In Poland, an HR manager working for IKEA, a global Swedish-origin retail giant selling ready-to-assemble furniture, has been charged for “limiting an employee’s rights on the grounds of religion”. The “homophobic” employee was sacked for writing on the company intranet that gay people should be killed.

The former IKEA employee, identified as Tomasz K, said he was fired in 2019 after he refused to take down a homophobic comment he posted on the firm’s internal site. “Acceptance and promotion of homosexuality and other deviations are scandalous,” he wrote, alongside several anti-gay Bible verses.

IKEA said at the time that the employee had expressed an opinion “in a way that could affect the rights and dignity of LGBT + people”. “In addition, the employee actually used quotes from the Old Testament about death, blood in the context of what fate should meet homosexual people,” it added. “Many employees raised by this entry contacted our HR department.”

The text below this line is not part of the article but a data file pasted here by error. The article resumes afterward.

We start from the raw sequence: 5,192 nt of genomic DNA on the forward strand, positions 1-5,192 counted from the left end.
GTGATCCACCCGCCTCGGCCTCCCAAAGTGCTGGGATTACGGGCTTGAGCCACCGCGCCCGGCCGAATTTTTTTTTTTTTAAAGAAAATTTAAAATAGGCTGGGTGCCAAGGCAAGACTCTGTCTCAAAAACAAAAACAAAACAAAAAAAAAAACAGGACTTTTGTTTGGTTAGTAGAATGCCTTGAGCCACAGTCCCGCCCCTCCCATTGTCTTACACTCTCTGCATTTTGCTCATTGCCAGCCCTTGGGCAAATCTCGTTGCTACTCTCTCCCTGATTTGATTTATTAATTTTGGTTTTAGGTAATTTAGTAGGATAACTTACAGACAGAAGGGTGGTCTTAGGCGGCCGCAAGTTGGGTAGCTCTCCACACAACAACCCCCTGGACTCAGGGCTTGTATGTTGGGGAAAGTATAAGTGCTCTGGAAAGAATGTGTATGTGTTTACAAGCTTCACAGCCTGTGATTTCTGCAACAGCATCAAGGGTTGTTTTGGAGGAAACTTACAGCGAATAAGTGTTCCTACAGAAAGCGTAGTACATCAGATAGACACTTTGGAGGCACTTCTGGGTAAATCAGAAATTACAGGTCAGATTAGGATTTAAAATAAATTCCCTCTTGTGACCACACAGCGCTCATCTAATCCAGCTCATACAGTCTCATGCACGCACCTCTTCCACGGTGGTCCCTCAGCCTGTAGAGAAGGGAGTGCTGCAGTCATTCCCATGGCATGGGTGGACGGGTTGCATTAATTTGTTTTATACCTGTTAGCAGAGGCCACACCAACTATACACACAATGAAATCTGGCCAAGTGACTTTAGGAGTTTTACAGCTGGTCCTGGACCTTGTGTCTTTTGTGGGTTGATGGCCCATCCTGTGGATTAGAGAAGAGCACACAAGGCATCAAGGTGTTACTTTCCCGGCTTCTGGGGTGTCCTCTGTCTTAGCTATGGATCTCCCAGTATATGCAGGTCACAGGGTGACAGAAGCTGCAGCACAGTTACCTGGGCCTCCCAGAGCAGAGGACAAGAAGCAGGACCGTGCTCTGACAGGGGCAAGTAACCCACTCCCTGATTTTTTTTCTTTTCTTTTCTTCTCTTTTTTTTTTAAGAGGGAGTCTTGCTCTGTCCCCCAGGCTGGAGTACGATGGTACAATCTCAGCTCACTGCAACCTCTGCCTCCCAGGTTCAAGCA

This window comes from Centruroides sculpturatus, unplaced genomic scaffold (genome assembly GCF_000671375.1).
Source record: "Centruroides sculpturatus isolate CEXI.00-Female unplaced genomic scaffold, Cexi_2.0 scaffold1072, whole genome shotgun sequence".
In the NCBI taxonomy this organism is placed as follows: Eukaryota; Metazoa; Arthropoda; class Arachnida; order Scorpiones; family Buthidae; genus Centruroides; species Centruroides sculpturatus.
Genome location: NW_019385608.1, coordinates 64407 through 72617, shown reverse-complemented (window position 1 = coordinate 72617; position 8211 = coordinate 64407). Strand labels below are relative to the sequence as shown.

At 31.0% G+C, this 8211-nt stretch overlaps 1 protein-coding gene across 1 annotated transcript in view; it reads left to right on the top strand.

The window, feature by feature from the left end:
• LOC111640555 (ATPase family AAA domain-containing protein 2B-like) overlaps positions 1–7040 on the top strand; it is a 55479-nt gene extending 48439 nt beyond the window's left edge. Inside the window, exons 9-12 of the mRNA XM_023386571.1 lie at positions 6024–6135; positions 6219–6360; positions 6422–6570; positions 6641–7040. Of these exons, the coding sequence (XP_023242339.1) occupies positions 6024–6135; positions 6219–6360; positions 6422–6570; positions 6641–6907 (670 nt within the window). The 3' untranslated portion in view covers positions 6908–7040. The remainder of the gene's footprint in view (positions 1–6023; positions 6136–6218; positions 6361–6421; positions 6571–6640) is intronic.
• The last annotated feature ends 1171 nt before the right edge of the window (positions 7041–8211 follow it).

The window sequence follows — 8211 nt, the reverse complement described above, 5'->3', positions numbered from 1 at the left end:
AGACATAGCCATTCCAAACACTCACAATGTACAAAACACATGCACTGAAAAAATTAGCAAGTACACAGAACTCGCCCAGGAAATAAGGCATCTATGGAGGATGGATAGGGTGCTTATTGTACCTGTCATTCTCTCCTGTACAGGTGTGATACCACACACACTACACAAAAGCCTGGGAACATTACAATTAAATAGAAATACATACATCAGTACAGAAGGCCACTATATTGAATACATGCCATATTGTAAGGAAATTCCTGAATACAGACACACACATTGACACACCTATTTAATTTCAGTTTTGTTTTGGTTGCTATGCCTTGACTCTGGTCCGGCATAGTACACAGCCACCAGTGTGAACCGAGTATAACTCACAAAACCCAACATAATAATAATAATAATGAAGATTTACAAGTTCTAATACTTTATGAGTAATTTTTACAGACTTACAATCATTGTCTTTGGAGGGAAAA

IKEA’s decision to fire the man was in line with the Polish Labour Code, which requires employers to combat discrimination due to sexual orientation – but it caused outrage across the staunchly Catholic country and the retailer faced a nationwide boycott. Poland’s Justice Minister Zbigniew Ziobro called IKEA’s actions “absolutely scandalous” and ordered the prosecutor’s office to probe the case.

Meanwhile, in a separate incident, anti-LGBT activist Kaja Godek – who is best known for her efforts to completely ban abortion in Poland and has been criticized for her “fascist” views – will not face trial after a Warsaw court rejected a case against her. The defamation case was discontinued because the accusers “could not prove that they are gay”. She was sued by seven men for criminal defamation after her comments on private Polish broadcaster Polsat. She said that “homosexuals want to adopt kids because they want to rape and abuse them.”

Homophobia has been rising steadily in Poland especially after the ruling right-wing nationalist populist Law and Justice (PiS) party came to power in 2015. According to the latest ILGA-Europe index, Poland is the most homophobic member state of the EU.



lgbt+ rights

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